Elon Musk has completed his takeover of Twitter and is now in control of one of the most influential social media platforms.
After a protracted saga around the acquisition, the biggest questions now are how will Mr Musk run Twitter and how might it change?
Here is a closer look at some of the biggest and most controversial changes that could be coming.
– Free speech and the ‘common digital town square’
The Tesla and SpaceX boss has said he believes strongly in absolute free speech, to the extent that anything that is not illegal should be allowed to stay online, and has confirmed he would allow banned accounts, such as that of former US president Donald Trump, to return to help achieve Twitter’s mission to be an unfiltered “common digital town square”.
Mr Musk has said he believes it is “important to the future of civilisation” to have a space where “a wide range of beliefs can be debated in a healthy manner”.
This stance would be likely to face significant issues once the Online Safety Bill comes into effect in the UK.
While the Bill has pledged to protect free speech through protections around content of democratic importance and from news publishers, it will require platforms not just to take down any illegal content but also any topics which have been designated “legal but harmful”, which is likely to be content linked to abuse or harassment, among other things.
With large fines and even the prospect of being banned from the UK as potential penalties, Mr Musk is likely to have to soften his stance on absolute free speech if he wants Twitter to stay on the right side of regulators.
Advertisers too are unlikely to be happy about the possibility of their adverts appearing alongside increasingly controversial content.
Mr Musk appears to have realised this himself, saying in the days ahead of the takeover that “Twitter obviously cannot become a free-for-all hellscape, where anything can be said with no consequences”.
“In addition to adhering to the laws of the land, our platform must be warm and welcoming to all, where you can choose your desired experience according to your preferences,” he said.
– The everything app
A key moment in this takeover saga came when Mr Musk confirmed he would go ahead with the deal and said buying the platform was “an accelerant to creating X, the everything app”.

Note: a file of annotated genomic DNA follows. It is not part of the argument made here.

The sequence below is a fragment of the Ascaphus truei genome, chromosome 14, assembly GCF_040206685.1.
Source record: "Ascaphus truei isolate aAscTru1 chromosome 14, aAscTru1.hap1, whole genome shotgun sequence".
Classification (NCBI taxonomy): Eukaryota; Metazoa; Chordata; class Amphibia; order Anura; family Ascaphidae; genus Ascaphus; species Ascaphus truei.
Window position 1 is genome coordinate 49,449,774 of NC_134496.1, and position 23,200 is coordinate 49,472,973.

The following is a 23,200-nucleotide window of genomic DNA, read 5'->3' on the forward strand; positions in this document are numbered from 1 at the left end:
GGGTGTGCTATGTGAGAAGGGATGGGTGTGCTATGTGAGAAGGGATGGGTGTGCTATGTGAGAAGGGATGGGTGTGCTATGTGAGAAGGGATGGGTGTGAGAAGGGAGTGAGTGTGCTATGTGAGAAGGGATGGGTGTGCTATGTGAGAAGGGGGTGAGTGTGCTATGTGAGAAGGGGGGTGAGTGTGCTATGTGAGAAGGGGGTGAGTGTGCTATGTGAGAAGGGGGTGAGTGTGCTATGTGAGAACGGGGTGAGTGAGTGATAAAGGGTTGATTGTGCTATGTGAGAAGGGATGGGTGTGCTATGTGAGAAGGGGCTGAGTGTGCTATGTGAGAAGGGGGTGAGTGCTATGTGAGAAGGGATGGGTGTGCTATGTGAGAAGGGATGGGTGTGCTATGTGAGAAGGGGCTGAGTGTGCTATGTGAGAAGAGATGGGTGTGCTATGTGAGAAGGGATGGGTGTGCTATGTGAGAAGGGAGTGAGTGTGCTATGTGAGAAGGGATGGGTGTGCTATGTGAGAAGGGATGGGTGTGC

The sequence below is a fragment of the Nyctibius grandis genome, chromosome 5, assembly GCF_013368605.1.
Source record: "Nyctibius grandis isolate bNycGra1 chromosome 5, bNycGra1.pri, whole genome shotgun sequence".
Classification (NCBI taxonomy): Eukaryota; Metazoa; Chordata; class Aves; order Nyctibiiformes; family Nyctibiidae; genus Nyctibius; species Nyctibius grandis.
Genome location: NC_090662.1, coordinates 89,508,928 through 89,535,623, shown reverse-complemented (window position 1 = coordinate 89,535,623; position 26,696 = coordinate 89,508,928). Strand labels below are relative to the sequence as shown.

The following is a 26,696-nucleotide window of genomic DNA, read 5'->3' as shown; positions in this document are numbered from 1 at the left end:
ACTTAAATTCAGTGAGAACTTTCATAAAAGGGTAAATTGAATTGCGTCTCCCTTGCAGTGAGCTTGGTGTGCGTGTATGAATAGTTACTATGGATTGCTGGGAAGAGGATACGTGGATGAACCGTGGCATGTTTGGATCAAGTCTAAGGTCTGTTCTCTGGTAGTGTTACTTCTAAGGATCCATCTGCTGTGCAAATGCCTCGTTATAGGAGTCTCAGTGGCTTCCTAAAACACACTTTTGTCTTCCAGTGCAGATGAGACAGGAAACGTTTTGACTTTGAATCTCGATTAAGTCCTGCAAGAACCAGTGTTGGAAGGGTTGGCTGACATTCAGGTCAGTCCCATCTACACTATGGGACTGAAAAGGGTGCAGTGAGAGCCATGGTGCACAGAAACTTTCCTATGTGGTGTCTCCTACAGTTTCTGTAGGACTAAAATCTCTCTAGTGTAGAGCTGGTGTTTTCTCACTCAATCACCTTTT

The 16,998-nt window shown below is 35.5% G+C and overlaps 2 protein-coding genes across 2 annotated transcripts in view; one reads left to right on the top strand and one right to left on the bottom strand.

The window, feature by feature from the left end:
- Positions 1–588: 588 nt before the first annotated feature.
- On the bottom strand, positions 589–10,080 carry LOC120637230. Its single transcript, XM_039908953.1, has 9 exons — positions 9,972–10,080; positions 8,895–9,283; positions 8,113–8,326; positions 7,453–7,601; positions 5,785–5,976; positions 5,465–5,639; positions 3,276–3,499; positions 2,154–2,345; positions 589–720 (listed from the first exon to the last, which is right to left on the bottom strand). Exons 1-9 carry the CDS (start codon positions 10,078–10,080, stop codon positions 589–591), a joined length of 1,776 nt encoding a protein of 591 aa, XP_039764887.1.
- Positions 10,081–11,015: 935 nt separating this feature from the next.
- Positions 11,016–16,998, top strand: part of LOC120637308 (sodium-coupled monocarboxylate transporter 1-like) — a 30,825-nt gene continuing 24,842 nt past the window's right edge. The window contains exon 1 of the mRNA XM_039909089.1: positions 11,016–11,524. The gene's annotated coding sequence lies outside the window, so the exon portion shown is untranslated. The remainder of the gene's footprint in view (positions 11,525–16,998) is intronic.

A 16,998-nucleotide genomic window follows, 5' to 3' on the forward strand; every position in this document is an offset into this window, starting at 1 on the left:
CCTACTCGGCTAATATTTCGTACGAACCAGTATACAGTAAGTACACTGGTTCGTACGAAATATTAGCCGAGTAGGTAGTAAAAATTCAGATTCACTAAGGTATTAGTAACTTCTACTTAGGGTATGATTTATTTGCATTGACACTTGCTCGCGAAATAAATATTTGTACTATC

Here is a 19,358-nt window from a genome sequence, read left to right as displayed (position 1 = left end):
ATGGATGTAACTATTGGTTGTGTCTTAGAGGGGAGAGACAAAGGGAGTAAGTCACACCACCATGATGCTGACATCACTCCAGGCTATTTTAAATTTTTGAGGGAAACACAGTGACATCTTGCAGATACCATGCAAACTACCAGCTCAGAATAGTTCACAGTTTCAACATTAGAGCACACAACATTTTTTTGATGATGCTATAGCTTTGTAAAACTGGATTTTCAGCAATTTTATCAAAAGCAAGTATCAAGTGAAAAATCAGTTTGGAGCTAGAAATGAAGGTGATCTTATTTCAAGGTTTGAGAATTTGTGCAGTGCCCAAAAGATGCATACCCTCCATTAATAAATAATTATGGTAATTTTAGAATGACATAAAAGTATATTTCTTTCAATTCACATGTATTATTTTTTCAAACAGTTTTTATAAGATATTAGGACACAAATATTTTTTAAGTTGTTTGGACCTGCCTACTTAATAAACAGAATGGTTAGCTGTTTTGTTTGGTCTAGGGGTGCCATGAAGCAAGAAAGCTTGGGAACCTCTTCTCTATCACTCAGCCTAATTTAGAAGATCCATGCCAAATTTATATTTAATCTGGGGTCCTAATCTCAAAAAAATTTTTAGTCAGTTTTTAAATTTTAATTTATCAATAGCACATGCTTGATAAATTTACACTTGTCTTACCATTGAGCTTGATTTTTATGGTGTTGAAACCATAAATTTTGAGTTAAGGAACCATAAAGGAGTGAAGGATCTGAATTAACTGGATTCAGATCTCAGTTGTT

The billionaire has spoken broadly in the past about his support for the idea of an “everything app” – a single place where users can access most, if not all, of their favourite online services and utilities.
In China, a version of the everything app idea already exists in WeChat, which began life as a messaging platform similar to WhatsApp, but has since become a mini-internet within a single app – allowing users to do everything from share social media-style posts with friends, to getting news, making mobile payments, booking restaurants and ordering taxis.
Nothing similar exists in the West.
Some experts have questioned Mr Musk’s ability or even desire to actually create such a service, but no-one can match the resources he has – he is the world’s wealthiest person – and he has experience in digital payments through PayPal and transport through Tesla which could help bring together different services in one place.
– Inside the company
Mr Musk’s public sparring with Twitter and criticism of the company in the months before the takeover has not sat well with some Twitter staff, with reports of many even planning to leave once the takeover was closed over their fears about Mr Musk’s proposed new direction for the company.
Industry analyst Mike Proulx said earlier this month that “earning and retaining the trust” of Twitter’s employees should be Mr Musk’s “number one mission”.
“Twitter remains an important part of our culture regardless of the ongoing drama around this on-again, off-again, and back-on-again deal,” he said.
“Twitter’s future is bleak without an engaged employee base and there’s a lot of repair work to be done there.”
Some work appears to have already begun in this area – during his visit to Twitter’s head office before the takeover was completed, Mr Musk reportedly told staff that it was not true that he was planning on cutting up to 75% of Twitter staff after acquiring the company.
It had previously been reported that Mr Musk had told investors he planned to cut back around three-quarters of the firm’s 7,500 employees.
However, Mr Musk did use his first act after taking control of the company to remove three of the firm’s most senior executives, including chief executive Parag Agrawal and legal policy, trust and safety lead Vijaya Gadde.
This has already caused alarm among some online safety campaigners, who have warned that a shift in Twitter’s policy around safety and free speech could make the platform more dangerous, while others have suggested the internal turmoil during Mr Musk’s restructuring could make the platform more vulnerable to hackers.
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